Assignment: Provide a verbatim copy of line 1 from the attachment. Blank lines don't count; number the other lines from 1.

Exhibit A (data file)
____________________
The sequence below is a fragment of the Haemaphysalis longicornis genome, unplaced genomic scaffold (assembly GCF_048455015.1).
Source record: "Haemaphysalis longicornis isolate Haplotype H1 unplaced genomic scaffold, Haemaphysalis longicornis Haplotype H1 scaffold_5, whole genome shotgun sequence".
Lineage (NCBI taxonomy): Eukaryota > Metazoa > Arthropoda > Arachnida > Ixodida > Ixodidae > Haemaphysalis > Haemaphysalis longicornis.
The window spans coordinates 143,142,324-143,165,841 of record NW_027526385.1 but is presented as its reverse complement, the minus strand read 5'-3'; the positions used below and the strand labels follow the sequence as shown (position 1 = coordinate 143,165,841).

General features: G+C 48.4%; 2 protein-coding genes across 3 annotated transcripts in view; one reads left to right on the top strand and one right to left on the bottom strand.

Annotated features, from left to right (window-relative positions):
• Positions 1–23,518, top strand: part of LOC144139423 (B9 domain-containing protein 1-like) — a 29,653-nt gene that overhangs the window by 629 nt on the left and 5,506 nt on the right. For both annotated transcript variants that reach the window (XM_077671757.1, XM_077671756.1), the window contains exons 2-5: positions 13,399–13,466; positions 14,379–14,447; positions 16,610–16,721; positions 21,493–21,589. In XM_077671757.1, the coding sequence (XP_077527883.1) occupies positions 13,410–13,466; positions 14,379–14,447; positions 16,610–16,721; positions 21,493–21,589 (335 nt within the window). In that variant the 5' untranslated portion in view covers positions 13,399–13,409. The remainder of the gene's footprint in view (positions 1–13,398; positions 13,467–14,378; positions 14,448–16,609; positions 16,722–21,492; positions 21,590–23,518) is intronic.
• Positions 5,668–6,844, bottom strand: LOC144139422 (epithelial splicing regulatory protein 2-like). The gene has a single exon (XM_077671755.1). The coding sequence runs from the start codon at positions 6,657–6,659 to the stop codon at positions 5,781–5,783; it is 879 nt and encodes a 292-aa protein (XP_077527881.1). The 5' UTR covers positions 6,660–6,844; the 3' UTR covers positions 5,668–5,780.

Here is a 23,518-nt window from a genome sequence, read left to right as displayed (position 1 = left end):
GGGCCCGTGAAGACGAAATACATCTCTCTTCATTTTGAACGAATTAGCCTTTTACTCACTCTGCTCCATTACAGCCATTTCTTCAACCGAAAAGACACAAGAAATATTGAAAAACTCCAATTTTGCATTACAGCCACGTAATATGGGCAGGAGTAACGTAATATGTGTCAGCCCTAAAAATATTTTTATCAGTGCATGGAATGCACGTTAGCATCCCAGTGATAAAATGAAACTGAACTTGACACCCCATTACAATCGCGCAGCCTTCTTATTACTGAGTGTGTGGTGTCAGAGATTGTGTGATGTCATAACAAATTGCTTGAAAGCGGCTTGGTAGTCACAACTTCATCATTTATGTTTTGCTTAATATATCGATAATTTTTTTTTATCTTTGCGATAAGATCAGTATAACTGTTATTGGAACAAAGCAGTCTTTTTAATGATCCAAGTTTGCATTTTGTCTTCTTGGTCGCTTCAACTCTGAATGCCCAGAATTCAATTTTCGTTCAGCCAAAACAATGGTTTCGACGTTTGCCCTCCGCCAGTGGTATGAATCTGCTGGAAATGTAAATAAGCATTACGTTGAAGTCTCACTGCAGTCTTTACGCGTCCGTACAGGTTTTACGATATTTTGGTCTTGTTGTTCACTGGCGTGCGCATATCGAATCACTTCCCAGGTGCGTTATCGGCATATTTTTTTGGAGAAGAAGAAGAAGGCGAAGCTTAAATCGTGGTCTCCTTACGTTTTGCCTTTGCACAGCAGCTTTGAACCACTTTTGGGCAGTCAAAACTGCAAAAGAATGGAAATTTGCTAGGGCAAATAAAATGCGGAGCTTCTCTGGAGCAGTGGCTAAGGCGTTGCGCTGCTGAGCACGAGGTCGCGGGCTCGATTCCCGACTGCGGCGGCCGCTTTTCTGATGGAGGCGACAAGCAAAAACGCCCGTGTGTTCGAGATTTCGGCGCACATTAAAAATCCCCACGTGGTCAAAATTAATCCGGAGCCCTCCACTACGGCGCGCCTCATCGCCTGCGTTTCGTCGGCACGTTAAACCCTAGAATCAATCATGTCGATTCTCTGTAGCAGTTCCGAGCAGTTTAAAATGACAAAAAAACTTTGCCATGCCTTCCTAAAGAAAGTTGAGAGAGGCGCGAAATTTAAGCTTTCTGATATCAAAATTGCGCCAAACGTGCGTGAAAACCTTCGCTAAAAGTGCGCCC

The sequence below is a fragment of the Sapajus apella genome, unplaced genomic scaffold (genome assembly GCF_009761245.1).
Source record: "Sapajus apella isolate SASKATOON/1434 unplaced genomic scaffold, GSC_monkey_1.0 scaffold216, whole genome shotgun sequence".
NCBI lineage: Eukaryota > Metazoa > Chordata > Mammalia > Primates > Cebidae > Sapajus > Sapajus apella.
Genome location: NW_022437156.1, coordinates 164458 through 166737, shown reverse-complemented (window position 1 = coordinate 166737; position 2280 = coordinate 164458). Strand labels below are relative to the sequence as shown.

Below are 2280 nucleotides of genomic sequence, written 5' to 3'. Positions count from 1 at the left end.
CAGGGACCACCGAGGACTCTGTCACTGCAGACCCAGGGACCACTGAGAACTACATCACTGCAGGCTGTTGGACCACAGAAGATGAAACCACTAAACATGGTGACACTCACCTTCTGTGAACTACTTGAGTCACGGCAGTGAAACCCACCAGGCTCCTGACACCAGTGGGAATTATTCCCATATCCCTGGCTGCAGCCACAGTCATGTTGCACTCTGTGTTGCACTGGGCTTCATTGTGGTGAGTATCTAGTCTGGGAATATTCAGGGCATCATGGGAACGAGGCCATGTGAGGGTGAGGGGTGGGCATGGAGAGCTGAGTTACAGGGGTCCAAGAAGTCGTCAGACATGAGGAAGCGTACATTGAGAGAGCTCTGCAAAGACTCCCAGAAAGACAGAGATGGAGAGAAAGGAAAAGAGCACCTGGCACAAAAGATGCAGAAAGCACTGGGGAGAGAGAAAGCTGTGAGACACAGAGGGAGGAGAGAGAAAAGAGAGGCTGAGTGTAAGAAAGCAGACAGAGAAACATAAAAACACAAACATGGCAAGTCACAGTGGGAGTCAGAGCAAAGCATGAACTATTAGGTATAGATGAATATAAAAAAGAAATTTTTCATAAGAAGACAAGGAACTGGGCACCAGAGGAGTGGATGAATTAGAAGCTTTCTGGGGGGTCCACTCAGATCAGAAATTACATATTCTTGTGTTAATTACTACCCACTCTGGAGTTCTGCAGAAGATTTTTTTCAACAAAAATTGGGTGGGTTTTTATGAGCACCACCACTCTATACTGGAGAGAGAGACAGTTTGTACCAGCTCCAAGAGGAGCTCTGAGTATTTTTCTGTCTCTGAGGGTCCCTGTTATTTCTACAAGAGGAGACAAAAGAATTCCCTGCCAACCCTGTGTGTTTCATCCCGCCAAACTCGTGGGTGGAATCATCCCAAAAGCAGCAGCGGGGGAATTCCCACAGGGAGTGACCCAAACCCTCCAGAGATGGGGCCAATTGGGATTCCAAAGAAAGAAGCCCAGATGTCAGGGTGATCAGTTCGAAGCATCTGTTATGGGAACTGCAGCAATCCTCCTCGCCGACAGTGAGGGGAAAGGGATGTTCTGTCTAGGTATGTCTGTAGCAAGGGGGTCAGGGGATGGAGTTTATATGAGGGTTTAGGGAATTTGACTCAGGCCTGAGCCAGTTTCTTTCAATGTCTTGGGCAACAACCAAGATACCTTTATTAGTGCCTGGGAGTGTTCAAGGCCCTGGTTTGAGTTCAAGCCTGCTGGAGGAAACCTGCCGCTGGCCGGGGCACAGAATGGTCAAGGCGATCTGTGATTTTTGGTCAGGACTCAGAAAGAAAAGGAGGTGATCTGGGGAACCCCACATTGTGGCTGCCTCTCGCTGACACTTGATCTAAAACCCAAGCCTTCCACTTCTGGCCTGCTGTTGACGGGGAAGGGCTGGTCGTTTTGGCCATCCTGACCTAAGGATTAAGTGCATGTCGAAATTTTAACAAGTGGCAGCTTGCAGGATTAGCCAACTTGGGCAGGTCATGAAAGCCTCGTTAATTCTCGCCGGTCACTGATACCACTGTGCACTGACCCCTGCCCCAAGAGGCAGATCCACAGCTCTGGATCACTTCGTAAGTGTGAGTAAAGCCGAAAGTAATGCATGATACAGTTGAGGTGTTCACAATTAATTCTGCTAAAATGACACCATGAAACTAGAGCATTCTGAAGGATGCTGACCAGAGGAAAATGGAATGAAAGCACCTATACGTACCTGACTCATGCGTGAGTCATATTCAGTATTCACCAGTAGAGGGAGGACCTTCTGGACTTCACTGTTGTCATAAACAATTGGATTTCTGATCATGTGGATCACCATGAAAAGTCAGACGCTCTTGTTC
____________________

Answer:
The sequence below is a fragment of the Haemaphysalis longicornis genome, unplaced genomic scaffold (assembly GCF_048455015.1).